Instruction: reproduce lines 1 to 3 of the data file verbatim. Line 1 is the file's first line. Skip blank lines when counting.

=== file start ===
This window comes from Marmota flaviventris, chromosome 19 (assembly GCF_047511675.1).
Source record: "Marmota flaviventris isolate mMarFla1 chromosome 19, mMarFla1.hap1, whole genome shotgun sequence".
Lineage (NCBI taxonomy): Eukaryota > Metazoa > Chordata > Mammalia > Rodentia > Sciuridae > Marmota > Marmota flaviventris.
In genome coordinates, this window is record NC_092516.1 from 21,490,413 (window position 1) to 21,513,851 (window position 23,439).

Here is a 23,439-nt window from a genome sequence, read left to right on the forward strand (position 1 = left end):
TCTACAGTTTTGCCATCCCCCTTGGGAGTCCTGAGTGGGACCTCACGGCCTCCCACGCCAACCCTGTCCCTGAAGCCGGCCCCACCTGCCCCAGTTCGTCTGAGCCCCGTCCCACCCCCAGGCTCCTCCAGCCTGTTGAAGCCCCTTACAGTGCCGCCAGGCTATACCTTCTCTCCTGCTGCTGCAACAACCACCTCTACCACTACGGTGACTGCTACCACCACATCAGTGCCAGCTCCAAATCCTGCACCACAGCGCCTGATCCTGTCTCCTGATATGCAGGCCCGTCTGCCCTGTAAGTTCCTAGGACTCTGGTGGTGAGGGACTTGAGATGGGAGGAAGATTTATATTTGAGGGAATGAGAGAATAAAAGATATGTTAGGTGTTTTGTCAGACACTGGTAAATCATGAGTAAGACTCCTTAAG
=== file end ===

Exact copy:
This window comes from Marmota flaviventris, chromosome 19 (assembly GCF_047511675.1).
Source record: "Marmota flaviventris isolate mMarFla1 chromosome 19, mMarFla1.hap1, whole genome shotgun sequence".
Lineage (NCBI taxonomy): Eukaryota > Metazoa > Chordata > Mammalia > Rodentia > Sciuridae > Marmota > Marmota flaviventris.